ABC and CBS discounted the scientific relevance of the admissions
and obfuscations displayed in the ClimateGate e-mails, but on Wednesday
night they finally devoted full stories to the controversy and quoted
the "most-damning" of the e-mails, the ones referring to a "trick" to
"hide the decline" in a temperature measurement and in which a
scientist fretted "we can't account for the lack of warming at the
moment, and it is a travesty that we can't."
The two networks, however, painted the "stolen" e-mails not as laudatory whistle-blowing, but as an unwanted impediment to the left's global warming agenda. "Just as the world seems finally poised to do something about global warming, an inconvenient scandal," ABC's David Wright began in playing off the title of Al Gore's movie. He despaired that "as the controversy heats up, the consensus about making the tough choices to curb carbon emissions threatens to crumble."
On CBS, Wyatt Andrews relayed how "to many Republicans, Climategate proves that global warming is a deception," before he countered: "But if that's true, it's a fraud adopted by most of the world's leading scientists, along with NASA, the U.N., the American Medical Association, and the National Academies of Science of 32 countries, including the United States. To most of them, Climategate is a sideshow compared to one overwhelming fact:" Viewers then were treated to this declaration from the scientist with the "hide the decline" boast: "The last decade is the warmest decade on record."
ABC anchor Charles Gibson set up the World News segment:
In Copenhagen right now, world leaders are focused on the long-term and potentially devastating effects of climate change, global warming. And for all the scientific ammunition being presented at the U.N. conference, some stolen e-mails are giving encouragement to global warming skeptics.
Meanwhile, NBC continued its blackout of any embarrassing
disclosures in the e-mails as anchor Brian Williams introduced a story:
As we've been reporting, there's been a world conference going on in Copenhagen. It's about climate change and global warming, but that subject heated up here today with a newspaper article by Sarah Palin, and then a return shot from Al Gore.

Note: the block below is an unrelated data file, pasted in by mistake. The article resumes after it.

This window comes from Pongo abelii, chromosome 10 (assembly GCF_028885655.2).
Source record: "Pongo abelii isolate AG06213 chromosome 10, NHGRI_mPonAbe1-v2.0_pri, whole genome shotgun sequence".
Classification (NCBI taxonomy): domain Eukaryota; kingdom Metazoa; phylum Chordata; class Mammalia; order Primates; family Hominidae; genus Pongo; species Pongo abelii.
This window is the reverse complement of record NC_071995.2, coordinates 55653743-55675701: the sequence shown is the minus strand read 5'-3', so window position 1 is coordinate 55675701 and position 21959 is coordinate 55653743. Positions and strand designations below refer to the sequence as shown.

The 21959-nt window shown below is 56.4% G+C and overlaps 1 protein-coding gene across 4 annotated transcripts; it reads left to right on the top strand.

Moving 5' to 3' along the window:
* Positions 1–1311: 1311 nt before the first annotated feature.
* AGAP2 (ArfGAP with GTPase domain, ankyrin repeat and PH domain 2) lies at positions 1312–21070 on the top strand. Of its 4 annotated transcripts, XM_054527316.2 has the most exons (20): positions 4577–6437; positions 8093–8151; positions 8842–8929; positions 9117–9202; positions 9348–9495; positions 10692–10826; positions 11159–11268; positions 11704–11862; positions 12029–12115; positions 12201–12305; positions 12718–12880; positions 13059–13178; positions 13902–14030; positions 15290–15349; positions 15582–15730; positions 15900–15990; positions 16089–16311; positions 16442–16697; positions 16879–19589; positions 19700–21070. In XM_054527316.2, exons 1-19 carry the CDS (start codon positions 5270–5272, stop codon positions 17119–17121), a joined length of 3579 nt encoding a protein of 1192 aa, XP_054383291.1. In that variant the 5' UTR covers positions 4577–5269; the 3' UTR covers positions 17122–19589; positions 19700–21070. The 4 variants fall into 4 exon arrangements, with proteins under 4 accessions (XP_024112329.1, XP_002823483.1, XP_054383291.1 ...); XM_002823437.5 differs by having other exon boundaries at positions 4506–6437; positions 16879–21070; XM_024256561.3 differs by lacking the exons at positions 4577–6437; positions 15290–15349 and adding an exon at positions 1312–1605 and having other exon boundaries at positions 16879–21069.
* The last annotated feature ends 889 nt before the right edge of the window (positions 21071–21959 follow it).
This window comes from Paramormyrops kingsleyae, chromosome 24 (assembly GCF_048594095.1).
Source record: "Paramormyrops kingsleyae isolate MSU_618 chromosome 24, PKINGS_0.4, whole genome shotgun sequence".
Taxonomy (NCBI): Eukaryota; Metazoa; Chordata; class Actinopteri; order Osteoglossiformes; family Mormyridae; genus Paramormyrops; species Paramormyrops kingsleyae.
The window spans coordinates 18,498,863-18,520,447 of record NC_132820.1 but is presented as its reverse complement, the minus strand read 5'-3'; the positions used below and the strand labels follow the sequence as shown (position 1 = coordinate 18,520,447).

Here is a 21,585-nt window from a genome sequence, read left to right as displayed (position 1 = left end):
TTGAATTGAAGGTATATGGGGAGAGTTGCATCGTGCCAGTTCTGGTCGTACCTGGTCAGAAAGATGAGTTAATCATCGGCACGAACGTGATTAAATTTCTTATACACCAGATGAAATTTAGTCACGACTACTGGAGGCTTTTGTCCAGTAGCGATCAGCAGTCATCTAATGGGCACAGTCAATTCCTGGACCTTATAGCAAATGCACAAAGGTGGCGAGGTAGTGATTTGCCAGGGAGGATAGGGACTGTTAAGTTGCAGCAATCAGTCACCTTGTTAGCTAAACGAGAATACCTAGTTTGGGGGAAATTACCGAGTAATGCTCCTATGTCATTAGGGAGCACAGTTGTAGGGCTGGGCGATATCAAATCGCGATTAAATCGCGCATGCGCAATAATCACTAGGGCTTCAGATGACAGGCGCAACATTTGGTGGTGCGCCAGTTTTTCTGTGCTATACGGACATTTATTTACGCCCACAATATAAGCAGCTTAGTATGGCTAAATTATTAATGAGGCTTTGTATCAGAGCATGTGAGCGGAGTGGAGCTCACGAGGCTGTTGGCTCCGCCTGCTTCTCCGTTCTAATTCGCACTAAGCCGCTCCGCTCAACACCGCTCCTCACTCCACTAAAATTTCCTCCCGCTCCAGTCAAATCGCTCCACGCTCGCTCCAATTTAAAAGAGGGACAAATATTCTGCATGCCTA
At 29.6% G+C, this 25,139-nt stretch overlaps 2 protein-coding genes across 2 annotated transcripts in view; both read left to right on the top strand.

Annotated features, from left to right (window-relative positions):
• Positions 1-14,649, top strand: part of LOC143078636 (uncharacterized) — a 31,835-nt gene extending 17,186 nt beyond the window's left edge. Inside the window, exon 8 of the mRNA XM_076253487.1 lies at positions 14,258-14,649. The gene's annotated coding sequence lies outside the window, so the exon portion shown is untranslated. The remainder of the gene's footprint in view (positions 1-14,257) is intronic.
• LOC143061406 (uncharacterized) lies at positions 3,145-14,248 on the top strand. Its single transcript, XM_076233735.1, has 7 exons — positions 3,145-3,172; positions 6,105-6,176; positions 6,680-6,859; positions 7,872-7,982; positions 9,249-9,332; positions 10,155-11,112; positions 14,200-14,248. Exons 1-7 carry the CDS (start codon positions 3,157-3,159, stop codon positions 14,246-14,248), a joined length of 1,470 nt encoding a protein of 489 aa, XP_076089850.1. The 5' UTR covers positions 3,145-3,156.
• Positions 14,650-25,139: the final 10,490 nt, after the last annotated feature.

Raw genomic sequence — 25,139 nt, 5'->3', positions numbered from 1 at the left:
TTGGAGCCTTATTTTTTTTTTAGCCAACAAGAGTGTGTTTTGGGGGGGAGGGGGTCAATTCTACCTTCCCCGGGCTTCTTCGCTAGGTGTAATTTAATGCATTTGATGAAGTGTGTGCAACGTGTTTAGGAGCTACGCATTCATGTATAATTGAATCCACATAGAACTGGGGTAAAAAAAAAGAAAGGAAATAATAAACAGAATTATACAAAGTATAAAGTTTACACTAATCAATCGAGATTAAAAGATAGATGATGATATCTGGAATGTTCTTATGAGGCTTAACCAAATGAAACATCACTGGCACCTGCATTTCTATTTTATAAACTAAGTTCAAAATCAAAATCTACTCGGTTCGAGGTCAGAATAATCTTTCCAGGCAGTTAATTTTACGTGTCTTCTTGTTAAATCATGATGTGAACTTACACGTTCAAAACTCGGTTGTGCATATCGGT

Reporter Anne Thompson concluded with the usual agenda: "At the
climate talks, the bigger issue is American credibility, and will the
United States live up to its promise to cut carbon dioxide emissions?"
Earlier rundowns of how the evening newscasts have ignored and dismissed ClimateGate:
The MRC's Brad Wilmouth corrected the closed-captioning against the
video to provide these transcripts of the stories on the Wednesday,
December 9 evening newscasts:
ABC's World News:
CHARLES GIBSON, IN OPENING TEASER: Hot topic: Did scientists skew their research to support theories about global warming? ...
GIBSON, BEFORE COMMERCIAL BREAK: And still ahead on World News, have global warming skeptics found a smoking gun? The controversy over climate change will be our "Closer Look."
GIBSON: We began tonight's broadcast with the powerful blast of bitter cold and snow that's blanketing much of the country - and its powerful, to be sure. But its effects will be short-lived. In contrast, in Copenhagen right now, world leaders are focused on the long-term and potentially devastating effects of climate change, global warming. And for all the scientific ammunition being presented at the U.N. conference, some stolen e-mails are giving encouragement to global warming skeptics. David Wright has our "Closer Look."
DAVID WRIGHT: Just as the world seems finally poised to do something about global warming, an inconvenient scandal.
GLENN BECK, FOX NEWS CHANNEL: Let's start with the science that has been so settled for all these years.
WRIGHT: Skeptics of climate change suddenly have plenty of new fodder.
REP. JAMES SENSENBRENNER (R-WI): There is increasing evidence of scientific fascism that's going on.
WRIGHT: 1,000 e-mails dating back more than a dozen years stolen from a top climate research center in Britain.
SENATOR JAMES INHOFE (R-OK): For the taxpayers' sake, let's look at this controversy from top to bottom.
WRIGHT: As the controversy heats up, the consensus about making the tough choices to curb carbon emissions threatens to crumble.
JON STEWART, THE DAILY SHOW: Poor Al Gore! Global warming completely debunked via the very Internet you invented. Oh!
WRIGHT: In the e-mails, the scientists are downright dismissive of naysayers. In one message, a researcher at Lawrence Livermore Labs offers to "beat the crap out of" a leading skeptic. In another, Penn State's Michael Mann suggests hiding data from dissenters, writing, "This is the sort of 'dirty laundry' one doesn't want to fall into the wrong hands."